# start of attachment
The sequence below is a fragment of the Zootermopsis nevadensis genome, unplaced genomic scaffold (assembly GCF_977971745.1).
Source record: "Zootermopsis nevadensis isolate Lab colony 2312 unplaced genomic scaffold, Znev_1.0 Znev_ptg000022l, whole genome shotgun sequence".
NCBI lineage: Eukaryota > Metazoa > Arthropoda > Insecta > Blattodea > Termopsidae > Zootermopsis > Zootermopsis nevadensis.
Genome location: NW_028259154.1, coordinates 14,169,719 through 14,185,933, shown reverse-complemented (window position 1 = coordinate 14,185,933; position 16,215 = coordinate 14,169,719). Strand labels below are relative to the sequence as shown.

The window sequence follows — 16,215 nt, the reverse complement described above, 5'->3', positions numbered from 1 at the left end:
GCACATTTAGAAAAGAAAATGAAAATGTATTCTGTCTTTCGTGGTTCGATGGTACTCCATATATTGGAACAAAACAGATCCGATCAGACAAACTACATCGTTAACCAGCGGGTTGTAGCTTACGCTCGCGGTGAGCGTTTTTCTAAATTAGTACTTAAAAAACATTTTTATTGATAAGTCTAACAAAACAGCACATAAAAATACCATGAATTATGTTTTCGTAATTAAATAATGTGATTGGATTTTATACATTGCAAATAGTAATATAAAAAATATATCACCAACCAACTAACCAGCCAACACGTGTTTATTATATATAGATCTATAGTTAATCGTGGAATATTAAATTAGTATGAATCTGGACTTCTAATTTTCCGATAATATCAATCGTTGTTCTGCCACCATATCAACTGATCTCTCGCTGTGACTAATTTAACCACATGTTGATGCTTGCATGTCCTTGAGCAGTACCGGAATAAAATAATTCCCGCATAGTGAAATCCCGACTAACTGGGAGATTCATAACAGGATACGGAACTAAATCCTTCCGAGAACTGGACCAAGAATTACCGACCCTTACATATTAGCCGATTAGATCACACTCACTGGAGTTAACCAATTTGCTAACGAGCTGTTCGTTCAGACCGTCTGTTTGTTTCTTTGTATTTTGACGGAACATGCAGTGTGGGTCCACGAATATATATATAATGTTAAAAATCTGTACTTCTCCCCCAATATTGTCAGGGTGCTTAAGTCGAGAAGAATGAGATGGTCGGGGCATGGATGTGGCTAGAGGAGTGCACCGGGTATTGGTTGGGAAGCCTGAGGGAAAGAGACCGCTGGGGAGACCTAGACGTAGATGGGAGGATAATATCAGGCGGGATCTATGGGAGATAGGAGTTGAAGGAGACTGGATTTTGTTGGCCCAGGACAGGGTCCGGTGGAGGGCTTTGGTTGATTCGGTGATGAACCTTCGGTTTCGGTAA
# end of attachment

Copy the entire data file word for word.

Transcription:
The sequence below is a fragment of the Zootermopsis nevadensis genome, unplaced genomic scaffold (assembly GCF_977971745.1).
Source record: "Zootermopsis nevadensis isolate Lab colony 2312 unplaced genomic scaffold, Znev_1.0 Znev_ptg000022l, whole genome shotgun sequence".
NCBI lineage: Eukaryota > Metazoa > Arthropoda > Insecta > Blattodea > Termopsidae > Zootermopsis > Zootermopsis nevadensis.
Genome location: NW_028259154.1, coordinates 14,169,719 through 14,185,933, shown reverse-complemented (window position 1 = coordinate 14,185,933; position 16,215 = coordinate 14,169,719). Strand labels below are relative to the sequence as shown.

The window sequence follows — 16,215 nt, the reverse complement described above, 5'->3', positions numbered from 1 at the left end:
GCACATTTAGAAAAGAAAATGAAAATGTATTCTGTCTTTCGTGGTTCGATGGTACTCCATATATTGGAACAAAACAGATCCGATCAGACAAACTACATCGTTAACCAGCGGGTTGTAGCTTACGCTCGCGGTGAGCGTTTTTCTAAATTAGTACTTAAAAAACATTTTTATTGATAAGTCTAACAAAACAGCACATAAAAATACCATGAATTATGTTTTCGTAATTAAATAATGTGATTGGATTTTATACATTGCAAATAGTAATATAAAAAATATATCACCAACCAACTAACCAGCCAACACGTGTTTATTATATATAGATCTATAGTTAATCGTGGAATATTAAATTAGTATGAATCTGGACTTCTAATTTTCCGATAATATCAATCGTTGTTCTGCCACCATATCAACTGATCTCTCGCTGTGACTAATTTAACCACATGTTGATGCTTGCATGTCCTTGAGCAGTACCGGAATAAAATAATTCCCGCATAGTGAAATCCCGACTAACTGGGAGATTCATAACAGGATACGGAACTAAATCCTTCCGAGAACTGGACCAAGAATTACCGACCCTTACATATTAGCCGATTAGATCACACTCACTGGAGTTAACCAATTTGCTAACGAGCTGTTCGTTCAGACCGTCTGTTTGTTTCTTTGTATTTTGACGGAACATGCAGTGTGGGTCCACGAATATATATATAATGTTAAAAATCTGTACTTCTCCCCCAATATTGTCAGGGTGCTTAAGTCGAGAAGAATGAGATGGTCGGGGCATGGATGTGGCTAGAGGAGTGCACCGGGTATTGGTTGGGAAGCCTGAGGGAAAGAGACCGCTGGGGAGACCTAGACGTAGATGGGAGGATAATATCAGGCGGGATCTATGGGAGATAGGAGTTGAAGGAGACTGGATTTTGTTGGCCCAGGACAGGGTCCGGTGGAGGGCTTTGGTTGATTCGGTGATGAACCTTCGGTTTCGGTAA